There is something exciting about hitting the town on a Thursday night to enjoy an emotional, heartfelt play with a twist. The Blue Room theatre (a quaint and vibrant venue) was packed with lively, twenty-something creatives and Belated: A Play about Friendship and Forgiveness was right at home in its intimate atmosphere. The tiny space leaves the audience emotionally (and occasionally physically) intertwined with the turbulent dramas of the characters, creating a moving experience for everyone involved.
The play follows the protagonist Blythe (stunningly portrayed by Emily Kennedy), an emotionally scarred and aggressive lead who moves back in with her childhood friend Max (Peter Lane Townsend) after a messy breakup with her girlfriend. Max’s girlfriend Norah (Maja Liwszyc) not only has a range of issues with Blythe, but also can’t comprehend the departure of her father nine years earlier.
The play moves between two settings; one current and the other a flashback from one year earlier. Between these two settings, we learn the harrowing truth behind what happened to Norah’s father, and how and why Blythe is in such a state.
Whilst at first Blythe is particularly hard to come to terms with due to her abrasive manner and particular fondness for booze, drugs and words beginning with ‘f’, the play skillfully guides the audience along her journey and softens her harsh edge. The work also incorporates the other characters well, and the small cast meant that each character was accessible on an emotional level.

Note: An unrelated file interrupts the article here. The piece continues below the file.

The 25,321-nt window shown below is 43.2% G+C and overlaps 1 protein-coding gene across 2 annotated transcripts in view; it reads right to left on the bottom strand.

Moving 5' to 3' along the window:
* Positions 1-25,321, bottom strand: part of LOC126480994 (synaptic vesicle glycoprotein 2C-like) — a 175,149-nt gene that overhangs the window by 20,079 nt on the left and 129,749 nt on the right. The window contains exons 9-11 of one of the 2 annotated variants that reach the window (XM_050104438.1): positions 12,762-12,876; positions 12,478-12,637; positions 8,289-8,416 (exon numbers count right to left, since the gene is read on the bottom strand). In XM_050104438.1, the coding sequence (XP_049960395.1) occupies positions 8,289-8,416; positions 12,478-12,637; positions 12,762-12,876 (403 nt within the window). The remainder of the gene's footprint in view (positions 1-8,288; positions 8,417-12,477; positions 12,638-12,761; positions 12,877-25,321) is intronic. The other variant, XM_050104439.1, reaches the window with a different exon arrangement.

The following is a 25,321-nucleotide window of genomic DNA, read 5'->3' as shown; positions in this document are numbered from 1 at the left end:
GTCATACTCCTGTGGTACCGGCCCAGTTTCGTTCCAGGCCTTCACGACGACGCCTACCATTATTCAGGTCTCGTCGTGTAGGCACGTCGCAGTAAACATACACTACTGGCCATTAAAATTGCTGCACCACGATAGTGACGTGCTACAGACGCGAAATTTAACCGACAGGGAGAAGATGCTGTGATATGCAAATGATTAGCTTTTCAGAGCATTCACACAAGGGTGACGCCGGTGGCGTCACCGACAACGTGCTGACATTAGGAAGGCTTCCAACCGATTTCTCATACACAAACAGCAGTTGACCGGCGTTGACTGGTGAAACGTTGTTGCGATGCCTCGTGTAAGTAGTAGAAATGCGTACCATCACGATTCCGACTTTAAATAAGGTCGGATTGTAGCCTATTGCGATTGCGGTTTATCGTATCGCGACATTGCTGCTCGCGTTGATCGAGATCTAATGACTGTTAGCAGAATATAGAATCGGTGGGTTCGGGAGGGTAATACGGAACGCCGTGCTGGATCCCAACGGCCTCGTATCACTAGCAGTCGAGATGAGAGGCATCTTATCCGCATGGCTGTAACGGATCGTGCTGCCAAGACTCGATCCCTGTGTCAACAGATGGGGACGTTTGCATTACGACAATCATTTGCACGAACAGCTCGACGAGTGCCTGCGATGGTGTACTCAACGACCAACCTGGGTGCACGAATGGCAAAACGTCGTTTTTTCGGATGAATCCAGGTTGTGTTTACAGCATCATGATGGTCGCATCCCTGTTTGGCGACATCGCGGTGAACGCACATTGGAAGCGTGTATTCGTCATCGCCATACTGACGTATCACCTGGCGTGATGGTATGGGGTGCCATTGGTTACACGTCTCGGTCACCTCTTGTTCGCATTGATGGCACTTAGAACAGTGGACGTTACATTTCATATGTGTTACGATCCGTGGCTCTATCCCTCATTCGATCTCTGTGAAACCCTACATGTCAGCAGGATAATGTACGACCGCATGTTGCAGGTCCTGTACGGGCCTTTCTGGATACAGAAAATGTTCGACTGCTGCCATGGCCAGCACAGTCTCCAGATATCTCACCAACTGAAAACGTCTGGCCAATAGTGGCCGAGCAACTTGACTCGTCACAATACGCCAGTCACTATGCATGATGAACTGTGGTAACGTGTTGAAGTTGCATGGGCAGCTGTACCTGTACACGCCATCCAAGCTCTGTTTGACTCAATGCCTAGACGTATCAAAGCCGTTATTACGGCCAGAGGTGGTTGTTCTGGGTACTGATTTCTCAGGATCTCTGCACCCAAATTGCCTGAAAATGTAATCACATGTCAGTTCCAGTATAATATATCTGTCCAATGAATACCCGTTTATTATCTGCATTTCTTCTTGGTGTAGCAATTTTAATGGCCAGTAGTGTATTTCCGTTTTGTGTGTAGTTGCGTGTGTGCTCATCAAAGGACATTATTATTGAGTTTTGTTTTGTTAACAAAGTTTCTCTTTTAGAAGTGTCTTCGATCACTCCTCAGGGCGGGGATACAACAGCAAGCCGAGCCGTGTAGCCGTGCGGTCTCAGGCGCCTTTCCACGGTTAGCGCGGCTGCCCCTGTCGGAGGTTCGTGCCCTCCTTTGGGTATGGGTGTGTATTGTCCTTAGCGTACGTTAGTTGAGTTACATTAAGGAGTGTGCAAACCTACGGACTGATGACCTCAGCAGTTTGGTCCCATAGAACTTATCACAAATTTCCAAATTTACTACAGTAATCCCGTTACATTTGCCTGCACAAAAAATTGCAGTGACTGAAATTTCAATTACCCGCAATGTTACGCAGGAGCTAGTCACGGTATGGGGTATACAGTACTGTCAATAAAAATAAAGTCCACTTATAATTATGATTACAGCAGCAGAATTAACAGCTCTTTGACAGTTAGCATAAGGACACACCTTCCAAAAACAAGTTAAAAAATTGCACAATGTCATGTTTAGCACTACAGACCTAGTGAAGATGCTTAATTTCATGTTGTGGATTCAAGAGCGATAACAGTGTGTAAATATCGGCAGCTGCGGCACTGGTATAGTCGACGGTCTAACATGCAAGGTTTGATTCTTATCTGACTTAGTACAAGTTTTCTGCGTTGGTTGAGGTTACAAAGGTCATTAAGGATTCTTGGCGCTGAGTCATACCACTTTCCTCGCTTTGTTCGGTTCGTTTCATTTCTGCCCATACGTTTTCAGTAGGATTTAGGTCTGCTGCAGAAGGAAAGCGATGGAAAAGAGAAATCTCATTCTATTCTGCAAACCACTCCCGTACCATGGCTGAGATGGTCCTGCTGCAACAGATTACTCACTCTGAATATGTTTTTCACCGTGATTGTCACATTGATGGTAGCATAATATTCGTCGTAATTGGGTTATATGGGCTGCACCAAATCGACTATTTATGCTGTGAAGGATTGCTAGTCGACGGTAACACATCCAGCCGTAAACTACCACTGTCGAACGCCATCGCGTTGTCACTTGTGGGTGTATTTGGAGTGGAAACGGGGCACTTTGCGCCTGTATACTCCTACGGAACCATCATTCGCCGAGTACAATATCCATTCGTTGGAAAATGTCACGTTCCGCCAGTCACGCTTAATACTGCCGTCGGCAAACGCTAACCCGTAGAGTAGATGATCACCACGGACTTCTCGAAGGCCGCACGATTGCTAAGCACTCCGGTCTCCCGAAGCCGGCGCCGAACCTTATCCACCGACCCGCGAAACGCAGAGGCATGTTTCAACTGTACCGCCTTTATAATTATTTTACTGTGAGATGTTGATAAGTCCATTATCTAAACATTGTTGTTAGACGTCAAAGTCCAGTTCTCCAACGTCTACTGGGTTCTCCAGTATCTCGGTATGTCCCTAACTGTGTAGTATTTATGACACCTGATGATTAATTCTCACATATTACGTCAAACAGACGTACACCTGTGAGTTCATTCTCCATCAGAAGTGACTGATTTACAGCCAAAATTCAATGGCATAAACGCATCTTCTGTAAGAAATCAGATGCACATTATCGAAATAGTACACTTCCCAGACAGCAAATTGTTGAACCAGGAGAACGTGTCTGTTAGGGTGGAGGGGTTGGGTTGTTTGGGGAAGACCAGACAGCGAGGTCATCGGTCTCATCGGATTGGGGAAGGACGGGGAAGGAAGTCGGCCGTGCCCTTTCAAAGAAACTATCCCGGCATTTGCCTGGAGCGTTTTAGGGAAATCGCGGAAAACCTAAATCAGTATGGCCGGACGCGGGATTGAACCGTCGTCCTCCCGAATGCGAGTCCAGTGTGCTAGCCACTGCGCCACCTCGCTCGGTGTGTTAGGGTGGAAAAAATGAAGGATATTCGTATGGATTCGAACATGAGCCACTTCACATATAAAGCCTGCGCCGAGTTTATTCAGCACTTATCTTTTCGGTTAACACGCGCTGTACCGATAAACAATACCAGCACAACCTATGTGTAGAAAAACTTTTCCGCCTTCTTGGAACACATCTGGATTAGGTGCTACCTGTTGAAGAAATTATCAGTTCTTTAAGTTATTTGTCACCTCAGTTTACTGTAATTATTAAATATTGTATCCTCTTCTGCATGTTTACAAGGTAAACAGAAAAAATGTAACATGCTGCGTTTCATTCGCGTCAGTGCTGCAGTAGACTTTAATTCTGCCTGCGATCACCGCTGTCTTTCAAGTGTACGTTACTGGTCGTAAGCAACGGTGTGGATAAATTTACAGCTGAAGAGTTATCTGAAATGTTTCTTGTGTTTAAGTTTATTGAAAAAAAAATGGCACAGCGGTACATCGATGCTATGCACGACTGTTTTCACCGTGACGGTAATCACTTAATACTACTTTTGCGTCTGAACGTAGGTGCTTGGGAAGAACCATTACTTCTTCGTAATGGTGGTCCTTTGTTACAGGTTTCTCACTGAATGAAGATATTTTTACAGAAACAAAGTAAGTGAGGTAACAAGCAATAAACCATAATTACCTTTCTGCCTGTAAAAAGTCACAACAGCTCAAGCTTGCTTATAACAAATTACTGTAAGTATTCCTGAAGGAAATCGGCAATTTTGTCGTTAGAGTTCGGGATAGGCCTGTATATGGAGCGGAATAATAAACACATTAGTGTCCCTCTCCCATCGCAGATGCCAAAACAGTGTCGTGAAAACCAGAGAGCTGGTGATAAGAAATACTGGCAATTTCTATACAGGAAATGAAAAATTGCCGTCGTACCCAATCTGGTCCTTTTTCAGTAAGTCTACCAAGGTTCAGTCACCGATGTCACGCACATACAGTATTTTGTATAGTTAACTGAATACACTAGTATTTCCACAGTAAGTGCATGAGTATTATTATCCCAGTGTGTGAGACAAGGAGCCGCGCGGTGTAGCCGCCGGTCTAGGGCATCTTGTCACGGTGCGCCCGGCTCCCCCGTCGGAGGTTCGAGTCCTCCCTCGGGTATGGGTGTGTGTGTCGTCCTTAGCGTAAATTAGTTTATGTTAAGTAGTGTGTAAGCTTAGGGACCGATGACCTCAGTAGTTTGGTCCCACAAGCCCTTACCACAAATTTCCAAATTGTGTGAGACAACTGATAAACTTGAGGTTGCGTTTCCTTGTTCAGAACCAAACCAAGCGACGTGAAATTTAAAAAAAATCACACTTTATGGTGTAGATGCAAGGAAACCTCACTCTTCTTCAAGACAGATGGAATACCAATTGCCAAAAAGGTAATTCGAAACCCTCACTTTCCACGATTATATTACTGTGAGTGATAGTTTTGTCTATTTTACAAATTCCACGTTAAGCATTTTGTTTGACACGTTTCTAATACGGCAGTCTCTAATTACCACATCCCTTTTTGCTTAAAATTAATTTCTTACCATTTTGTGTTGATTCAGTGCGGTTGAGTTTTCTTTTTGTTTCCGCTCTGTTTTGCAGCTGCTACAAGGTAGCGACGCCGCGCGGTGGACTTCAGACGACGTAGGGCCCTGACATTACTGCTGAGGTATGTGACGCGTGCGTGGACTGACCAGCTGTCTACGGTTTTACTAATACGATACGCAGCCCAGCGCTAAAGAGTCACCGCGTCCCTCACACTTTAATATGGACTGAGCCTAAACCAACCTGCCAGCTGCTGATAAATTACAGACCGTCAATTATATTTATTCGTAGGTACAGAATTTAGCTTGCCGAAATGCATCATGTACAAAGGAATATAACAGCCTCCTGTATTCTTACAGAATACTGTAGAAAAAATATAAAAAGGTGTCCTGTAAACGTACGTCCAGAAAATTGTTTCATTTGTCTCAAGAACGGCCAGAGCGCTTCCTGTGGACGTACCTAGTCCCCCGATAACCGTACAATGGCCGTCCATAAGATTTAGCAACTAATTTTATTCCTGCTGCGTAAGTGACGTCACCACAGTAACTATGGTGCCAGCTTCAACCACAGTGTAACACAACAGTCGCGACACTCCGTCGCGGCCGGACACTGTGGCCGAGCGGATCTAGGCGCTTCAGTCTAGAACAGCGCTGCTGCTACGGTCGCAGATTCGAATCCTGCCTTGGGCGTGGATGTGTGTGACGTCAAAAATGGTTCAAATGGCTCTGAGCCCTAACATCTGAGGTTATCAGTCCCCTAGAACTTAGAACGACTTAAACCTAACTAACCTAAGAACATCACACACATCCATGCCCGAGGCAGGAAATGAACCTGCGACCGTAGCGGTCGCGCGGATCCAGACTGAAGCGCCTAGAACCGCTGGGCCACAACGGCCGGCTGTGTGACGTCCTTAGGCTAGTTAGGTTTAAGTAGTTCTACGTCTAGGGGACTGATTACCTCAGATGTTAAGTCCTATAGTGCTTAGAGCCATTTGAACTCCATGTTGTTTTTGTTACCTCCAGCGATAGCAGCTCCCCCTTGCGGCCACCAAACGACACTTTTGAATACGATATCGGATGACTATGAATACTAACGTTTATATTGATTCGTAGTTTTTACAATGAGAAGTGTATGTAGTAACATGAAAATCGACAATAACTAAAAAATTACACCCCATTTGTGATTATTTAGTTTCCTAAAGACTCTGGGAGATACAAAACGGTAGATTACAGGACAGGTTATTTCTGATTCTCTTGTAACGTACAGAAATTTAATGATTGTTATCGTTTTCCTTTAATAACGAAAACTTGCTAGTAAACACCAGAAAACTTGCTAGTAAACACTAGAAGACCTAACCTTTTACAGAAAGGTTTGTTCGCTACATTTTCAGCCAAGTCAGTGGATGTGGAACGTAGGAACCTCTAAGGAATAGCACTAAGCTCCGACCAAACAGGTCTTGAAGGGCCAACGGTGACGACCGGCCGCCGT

The play’s triumph was its ability to create an incredible atmosphere which added another level to the already intriguing plot. The intimacy of the space meant that the production felt like a voyeuristic experience; peering in on another’s life. When Blythe yells and slams down a cup of vodka you feel it in your feet, and when she lights a cigarette after a stressful encounter you are surrounded by the smell of musty cigarette smoke (asthmatics proceed with caution). Not only are you watching the play, you are living it.
Afterwards, the lively crowd assembled outside for nibbles and drinks and were joined by the cast and crew, who were quickly swept up in a flurry of congratulatory drinks and people singing their praises. The atmosphere amidst the Cultural Centre was fun and youthful, as the drinks poured and the play was celebrated for its great success. A true experience – I encourage everyone to enjoy Belated.
Words by Jacqueline Pasich
Belated runs 10-28 May at the Blue Room Theatre. Tickets available here.